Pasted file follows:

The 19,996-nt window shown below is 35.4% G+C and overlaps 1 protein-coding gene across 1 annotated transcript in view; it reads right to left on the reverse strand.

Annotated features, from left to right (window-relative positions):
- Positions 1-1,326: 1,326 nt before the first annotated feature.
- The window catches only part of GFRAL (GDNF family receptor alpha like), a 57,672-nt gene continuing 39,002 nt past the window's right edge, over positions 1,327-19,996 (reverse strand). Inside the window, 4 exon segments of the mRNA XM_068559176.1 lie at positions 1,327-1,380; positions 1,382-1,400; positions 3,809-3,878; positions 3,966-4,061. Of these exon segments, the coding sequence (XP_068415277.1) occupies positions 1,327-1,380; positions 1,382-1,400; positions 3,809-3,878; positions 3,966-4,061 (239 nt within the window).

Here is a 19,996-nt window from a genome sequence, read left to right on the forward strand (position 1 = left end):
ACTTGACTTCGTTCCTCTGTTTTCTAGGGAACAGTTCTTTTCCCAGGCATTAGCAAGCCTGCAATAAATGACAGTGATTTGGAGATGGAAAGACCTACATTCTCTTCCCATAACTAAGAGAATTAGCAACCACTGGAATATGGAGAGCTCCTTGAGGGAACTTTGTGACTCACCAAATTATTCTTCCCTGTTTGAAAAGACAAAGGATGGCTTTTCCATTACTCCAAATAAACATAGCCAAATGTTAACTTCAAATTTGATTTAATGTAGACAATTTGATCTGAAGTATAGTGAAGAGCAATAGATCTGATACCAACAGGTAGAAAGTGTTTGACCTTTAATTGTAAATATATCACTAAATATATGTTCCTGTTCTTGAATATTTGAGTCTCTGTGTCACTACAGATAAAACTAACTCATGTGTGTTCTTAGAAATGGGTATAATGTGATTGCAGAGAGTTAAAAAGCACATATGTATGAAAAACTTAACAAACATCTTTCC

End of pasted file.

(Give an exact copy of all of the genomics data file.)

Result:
The 19,996-nt window shown below is 35.4% G+C and overlaps 1 protein-coding gene across 1 annotated transcript in view; it reads right to left on the reverse strand.

Annotated features, from left to right (window-relative positions):
- Positions 1-1,326: 1,326 nt before the first annotated feature.
- The window catches only part of GFRAL (GDNF family receptor alpha like), a 57,672-nt gene continuing 39,002 nt past the window's right edge, over positions 1,327-19,996 (reverse strand). Inside the window, 4 exon segments of the mRNA XM_068559176.1 lie at positions 1,327-1,380; positions 1,382-1,400; positions 3,809-3,878; positions 3,966-4,061. Of these exon segments, the coding sequence (XP_068415277.1) occupies positions 1,327-1,380; positions 1,382-1,400; positions 3,809-3,878; positions 3,966-4,061 (239 nt within the window).

Here is a 19,996-nt window from a genome sequence, read left to right on the forward strand (position 1 = left end):
ACTTGACTTCGTTCCTCTGTTTTCTAGGGAACAGTTCTTTTCCCAGGCATTAGCAAGCCTGCAATAAATGACAGTGATTTGGAGATGGAAAGACCTACATTCTCTTCCCATAACTAAGAGAATTAGCAACCACTGGAATATGGAGAGCTCCTTGAGGGAACTTTGTGACTCACCAAATTATTCTTCCCTGTTTGAAAAGACAAAGGATGGCTTTTCCATTACTCCAAATAAACATAGCCAAATGTTAACTTCAAATTTGATTTAATGTAGACAATTTGATCTGAAGTATAGTGAAGAGCAATAGATCTGATACCAACAGGTAGAAAGTGTTTGACCTTTAATTGTAAATATATCACTAAATATATGTTCCTGTTCTTGAATATTTGAGTCTCTGTGTCACTACAGATAAAACTAACTCATGTGTGTTCTTAGAAATGGGTATAATGTGATTGCAGAGAGTTAAAAAGCACATATGTATGAAAAACTTAACAAACATCTTTCC